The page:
How small-business owners and the self-employed can take advantage of the coronavirus stimulus package
At a whopping 57 million, self-employed people make up a huge piece of the country’s economic puzzle. But during a global pandemic, when business starts drying up, those who work for themselves are among the most vulnerable.
Take the example of a freelance photographer who makes a living taking photos for corporate events, professional portfolios, or marketing materials. With social distancing and entire states on lockdown, group gatherings are a thing of the past, and headshots are not likely to be topping most companies’ to-do lists. While a larger company may be able to shoulder the financial burden of an idle workforce by dipping into reserves, that’s not often true when you work for yourself.
If your business is already taking a hit, it’s good to know your options—including what’s in the stimulus package and how to protect your assets and livelihood during this crisis.
How to collect unemploymentbenefits in your state
Usually most self-employed people or independent contractorsaren’t eligible for unemployment except in some cases in which someone has set up business as an S-corp. But things have changed. Congress recently passed a $2 trillion stimulus package, the Coronavirus Aid, Relief and Economic Securities Act (CARES), that includes expanding unemployment insurance to self-employed workers and independent contractors. The bill extends unemployment benefits for 13 more weeks and also includes an additional $600 a week on top of state unemployment benefits for up to four months. The rate of state pay may be less for self-employed, independent contractors, and freelance workers.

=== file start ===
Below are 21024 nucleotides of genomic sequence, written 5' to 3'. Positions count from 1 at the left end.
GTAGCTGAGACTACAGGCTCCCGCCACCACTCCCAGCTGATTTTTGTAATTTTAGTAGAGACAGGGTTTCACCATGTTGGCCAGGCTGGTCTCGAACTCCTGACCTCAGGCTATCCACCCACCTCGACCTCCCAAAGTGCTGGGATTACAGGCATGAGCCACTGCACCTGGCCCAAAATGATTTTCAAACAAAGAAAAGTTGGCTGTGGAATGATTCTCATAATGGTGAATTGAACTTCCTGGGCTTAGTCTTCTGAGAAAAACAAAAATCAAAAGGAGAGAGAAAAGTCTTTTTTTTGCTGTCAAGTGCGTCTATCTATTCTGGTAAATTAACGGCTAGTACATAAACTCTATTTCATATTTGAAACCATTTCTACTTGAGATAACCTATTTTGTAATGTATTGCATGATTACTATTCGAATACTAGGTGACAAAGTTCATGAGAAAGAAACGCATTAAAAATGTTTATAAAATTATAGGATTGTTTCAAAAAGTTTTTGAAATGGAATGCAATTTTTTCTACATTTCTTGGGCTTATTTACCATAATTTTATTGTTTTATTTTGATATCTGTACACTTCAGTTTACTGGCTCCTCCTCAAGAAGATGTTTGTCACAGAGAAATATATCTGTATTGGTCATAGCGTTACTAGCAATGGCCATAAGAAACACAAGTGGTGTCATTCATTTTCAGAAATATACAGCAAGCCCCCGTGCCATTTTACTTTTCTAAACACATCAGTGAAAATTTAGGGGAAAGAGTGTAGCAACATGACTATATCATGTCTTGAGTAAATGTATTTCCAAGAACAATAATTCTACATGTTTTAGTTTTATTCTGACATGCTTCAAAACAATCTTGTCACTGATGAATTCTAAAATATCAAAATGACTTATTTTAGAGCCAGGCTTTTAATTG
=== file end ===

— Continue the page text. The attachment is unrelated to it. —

Not everyone who is self-employed will qualify for unemployment, but it does make it an option for many more people. Also eligible for unemployment: anyone who becomes sick and is ordered to be quarantined.
To apply for unemployment benefits, visit your state’s unemployment website. The information you will need includes your Social Security number, your driver’s license or state ID, and Social Security numbers of any dependents you are claiming.